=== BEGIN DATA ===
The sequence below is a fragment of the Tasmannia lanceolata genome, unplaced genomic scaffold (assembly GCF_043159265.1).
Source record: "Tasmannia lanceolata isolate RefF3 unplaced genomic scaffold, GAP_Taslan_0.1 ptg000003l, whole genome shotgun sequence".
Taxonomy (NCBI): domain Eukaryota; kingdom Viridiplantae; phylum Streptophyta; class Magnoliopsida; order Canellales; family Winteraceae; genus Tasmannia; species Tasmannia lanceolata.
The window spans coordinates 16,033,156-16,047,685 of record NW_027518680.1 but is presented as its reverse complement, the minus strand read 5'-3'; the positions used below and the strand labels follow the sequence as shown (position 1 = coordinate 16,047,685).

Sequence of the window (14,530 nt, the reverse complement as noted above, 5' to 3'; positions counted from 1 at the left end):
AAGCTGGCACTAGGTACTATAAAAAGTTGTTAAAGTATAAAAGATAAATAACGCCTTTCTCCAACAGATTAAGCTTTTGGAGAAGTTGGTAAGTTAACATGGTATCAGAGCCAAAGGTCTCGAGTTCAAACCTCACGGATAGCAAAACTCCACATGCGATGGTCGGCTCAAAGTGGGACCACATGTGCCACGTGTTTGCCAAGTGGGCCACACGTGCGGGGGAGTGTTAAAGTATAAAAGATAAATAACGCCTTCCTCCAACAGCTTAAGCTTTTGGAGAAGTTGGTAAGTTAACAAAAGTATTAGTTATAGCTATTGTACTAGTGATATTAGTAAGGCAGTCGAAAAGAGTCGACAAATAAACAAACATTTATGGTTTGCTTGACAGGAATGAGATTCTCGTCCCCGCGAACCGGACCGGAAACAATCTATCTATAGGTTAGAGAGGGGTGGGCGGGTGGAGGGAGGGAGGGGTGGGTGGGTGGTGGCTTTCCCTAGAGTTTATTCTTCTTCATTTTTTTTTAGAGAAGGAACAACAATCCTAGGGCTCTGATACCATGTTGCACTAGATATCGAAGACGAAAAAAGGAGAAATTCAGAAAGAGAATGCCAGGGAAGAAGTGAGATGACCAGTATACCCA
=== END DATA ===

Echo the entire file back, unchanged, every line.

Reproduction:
The sequence below is a fragment of the Tasmannia lanceolata genome, unplaced genomic scaffold (assembly GCF_043159265.1).
Source record: "Tasmannia lanceolata isolate RefF3 unplaced genomic scaffold, GAP_Taslan_0.1 ptg000003l, whole genome shotgun sequence".
Taxonomy (NCBI): domain Eukaryota; kingdom Viridiplantae; phylum Streptophyta; class Magnoliopsida; order Canellales; family Winteraceae; genus Tasmannia; species Tasmannia lanceolata.
The window spans coordinates 16,033,156-16,047,685 of record NW_027518680.1 but is presented as its reverse complement, the minus strand read 5'-3'; the positions used below and the strand labels follow the sequence as shown (position 1 = coordinate 16,047,685).

Sequence of the window (14,530 nt, the reverse complement as noted above, 5' to 3'; positions counted from 1 at the left end):
AAGCTGGCACTAGGTACTATAAAAAGTTGTTAAAGTATAAAAGATAAATAACGCCTTTCTCCAACAGATTAAGCTTTTGGAGAAGTTGGTAAGTTAACATGGTATCAGAGCCAAAGGTCTCGAGTTCAAACCTCACGGATAGCAAAACTCCACATGCGATGGTCGGCTCAAAGTGGGACCACATGTGCCACGTGTTTGCCAAGTGGGCCACACGTGCGGGGGAGTGTTAAAGTATAAAAGATAAATAACGCCTTCCTCCAACAGCTTAAGCTTTTGGAGAAGTTGGTAAGTTAACAAAAGTATTAGTTATAGCTATTGTACTAGTGATATTAGTAAGGCAGTCGAAAAGAGTCGACAAATAAACAAACATTTATGGTTTGCTTGACAGGAATGAGATTCTCGTCCCCGCGAACCGGACCGGAAACAATCTATCTATAGGTTAGAGAGGGGTGGGCGGGTGGAGGGAGGGAGGGGTGGGTGGGTGGTGGCTTTCCCTAGAGTTTATTCTTCTTCATTTTTTTTTAGAGAAGGAACAACAATCCTAGGGCTCTGATACCATGTTGCACTAGATATCGAAGACGAAAAAAGGAGAAATTCAGAAAGAGAATGCCAGGGAAGAAGTGAGATGACCAGTATACCCA